PARIS HILL – Sandy Bahre’s apprehension quickly gave way to terror that day some 45 years ago in New Jersey’s bleak pine barrens. A gaunt man with stringy long hair was walking from his house, which was more tar paper than clapboards. He held an axe in both hands, swinging it in front of him.
“He was mumbling, over and over, ‘the man from Maine, the man from Maine,’” said Sandy Bahre. “I turned and started running back to our car, crying I have two kids at home.
“It was like a bad movie.”
Bob Bahre, the legendary racetrack owner who died over the summer at age 93, turned to his wife, calling her back. They had traveled from Maine to see a 1929 Duesenberg J Convertible Coupe by Derham. Its owner was walking toward them with the axe. The car was across the road in a garage that was more a shed and in need of repair.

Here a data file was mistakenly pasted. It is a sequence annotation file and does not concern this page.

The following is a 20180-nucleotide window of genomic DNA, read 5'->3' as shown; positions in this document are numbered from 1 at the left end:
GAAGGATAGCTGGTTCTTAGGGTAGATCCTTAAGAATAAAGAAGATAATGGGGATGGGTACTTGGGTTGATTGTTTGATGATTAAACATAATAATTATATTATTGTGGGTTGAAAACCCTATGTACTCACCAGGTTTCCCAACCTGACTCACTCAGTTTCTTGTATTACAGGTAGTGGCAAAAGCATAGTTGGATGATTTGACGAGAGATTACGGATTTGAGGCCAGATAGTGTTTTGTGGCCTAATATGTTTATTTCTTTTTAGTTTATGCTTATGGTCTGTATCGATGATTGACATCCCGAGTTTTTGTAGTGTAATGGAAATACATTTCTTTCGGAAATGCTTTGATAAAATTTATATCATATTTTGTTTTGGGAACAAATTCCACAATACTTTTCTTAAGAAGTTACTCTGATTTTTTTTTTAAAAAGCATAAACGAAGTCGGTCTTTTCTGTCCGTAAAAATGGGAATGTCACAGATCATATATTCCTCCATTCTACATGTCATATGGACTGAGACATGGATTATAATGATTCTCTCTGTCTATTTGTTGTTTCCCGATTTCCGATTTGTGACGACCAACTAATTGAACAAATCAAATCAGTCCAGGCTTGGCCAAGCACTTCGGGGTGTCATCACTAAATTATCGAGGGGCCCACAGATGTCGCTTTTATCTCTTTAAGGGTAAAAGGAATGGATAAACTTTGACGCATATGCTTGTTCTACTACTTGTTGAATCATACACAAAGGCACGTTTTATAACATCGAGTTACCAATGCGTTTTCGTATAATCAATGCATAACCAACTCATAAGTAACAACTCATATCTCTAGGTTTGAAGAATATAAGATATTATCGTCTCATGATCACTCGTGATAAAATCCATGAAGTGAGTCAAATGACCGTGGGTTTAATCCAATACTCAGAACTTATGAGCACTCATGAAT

No one knew this would be the beginning of Bahre’s renowned collection of classic cars, least of all the man with the axe. Several years later, around 1978, Bahre started displaying his growing collection to the public. He charged admission with the proceeds benefiting the Hamlin Memorial Library and Museum next to the Bahre home on Paris Hill.
The event was called Founder’s Day. Bahre’s classic cars would be in the public eye for 42 years until the pandemic struck this spring.
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“I just remember him as Mr. Parkinson,” said Sandy Bahre of the New Jersey man. “And that axe. Bob had heard about the car but Mr. Parkinson didn’t want to sell. Bob asked if we could just come see it and he agreed.”
Bahre had learned the hard way not to buy a collectible car unseen. He heard of an early Packard in Georgia and bought it without seeing it. And promptly resold it after it was delivered to Maine, its condition very rough. Bahre hadn’t yet hired the man and later the crew who would restore cars that sometimes arrived in pieces.